Now let’s get back to the tax example:
The high-level component diagram shown above displays three main monolithic applications for doing the tax assessment. They are:
The monolithic, batch-based tax processes can convert into various event-driven microservices that support specific business functions, as shown in the figure below. Once that happens, they still need to communicate and exchange information – this is done by using an event broker. An event broker helps with the choreography of microservices, which can also be seen in the diagram:
One of the significant functionalities of an event broker is its ability to dynamically determine if a new consumer is added for the same subscription. Accordingly, it can also load balance the events between the multiple instances of the same consumer. Similar to how REST APIs can do auto-scale-up using API gateways, there can be multiple instances of the same event-driven microservice listening on the same queue and providing parallel processing.
This mechanism allows the flexibility to have in-process auto-scale-up and auto-scale-down depending on the load on the system. Alternatively, we can individually auto-scale only those services which are having a higher load.
An event broker should also be able to throttle the consumer traffic based on how many events a consumer is able to process. It should be able to do ‘weighted round robin’ delivery of the messages. Weighted round robin essentially means keeping track of the TCP acknowledgement from each of the consumers and intelligently pushing the traffic to the consumer based on its performance.
Now, these microservices can be further divided based on more fine-grained business functions. For example, the “Calculate Tax” microservice can be divided into:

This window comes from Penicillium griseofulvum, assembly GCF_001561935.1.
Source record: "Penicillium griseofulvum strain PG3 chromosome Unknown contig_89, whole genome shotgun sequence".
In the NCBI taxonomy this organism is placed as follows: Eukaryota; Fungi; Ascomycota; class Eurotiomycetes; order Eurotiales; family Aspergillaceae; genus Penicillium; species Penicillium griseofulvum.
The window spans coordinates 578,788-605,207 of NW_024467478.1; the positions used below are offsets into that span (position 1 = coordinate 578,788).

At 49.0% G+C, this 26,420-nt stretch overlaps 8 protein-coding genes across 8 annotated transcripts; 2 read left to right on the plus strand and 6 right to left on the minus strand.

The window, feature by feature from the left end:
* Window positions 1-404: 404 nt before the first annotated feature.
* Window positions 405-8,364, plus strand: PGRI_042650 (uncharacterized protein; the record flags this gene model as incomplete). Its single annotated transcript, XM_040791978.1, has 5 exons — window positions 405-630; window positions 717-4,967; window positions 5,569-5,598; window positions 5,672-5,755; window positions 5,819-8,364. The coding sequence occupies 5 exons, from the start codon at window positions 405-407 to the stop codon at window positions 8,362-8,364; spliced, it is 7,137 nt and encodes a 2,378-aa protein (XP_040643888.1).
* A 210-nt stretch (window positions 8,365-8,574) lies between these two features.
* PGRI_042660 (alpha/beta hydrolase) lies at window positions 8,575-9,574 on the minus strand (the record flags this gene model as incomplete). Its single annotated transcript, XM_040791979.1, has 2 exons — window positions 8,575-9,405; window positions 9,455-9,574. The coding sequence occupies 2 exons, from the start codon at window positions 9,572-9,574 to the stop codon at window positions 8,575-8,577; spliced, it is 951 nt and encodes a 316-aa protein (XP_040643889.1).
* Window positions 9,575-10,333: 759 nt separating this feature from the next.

Similarly, validation services would have different logic for different types of taxes.
Once the granularity of microservices has been decided, an event broker can be used to provide choreography of the microservices as shown in the figure below:
There is a separate microservice for various business functions. This allows one microservice to change, scale, and be reused without affecting any other services.
In a monolithic architecture, the example above would be a separate “if-else” function in the application logic. One can certainly argue that the execution is much faster in this case since there is no network latency (as there would between two microservices), and implementation is quick and easy from the developer’s point of view; however, implementing this as separate microservices has its advantages:
There is a delicate balance that needs to be maintained, taking into consideration all the factors outlined above, when deciding the granularity of a microservice.
While there may be many microservices with synchronous request-reply patterns which are powered by RESTful APIs, there would be many event-driven microservices that would publish and subscribe to events. Thus, these microservices would be loosely coupled using the power of the topic routing feature of the advanced broker.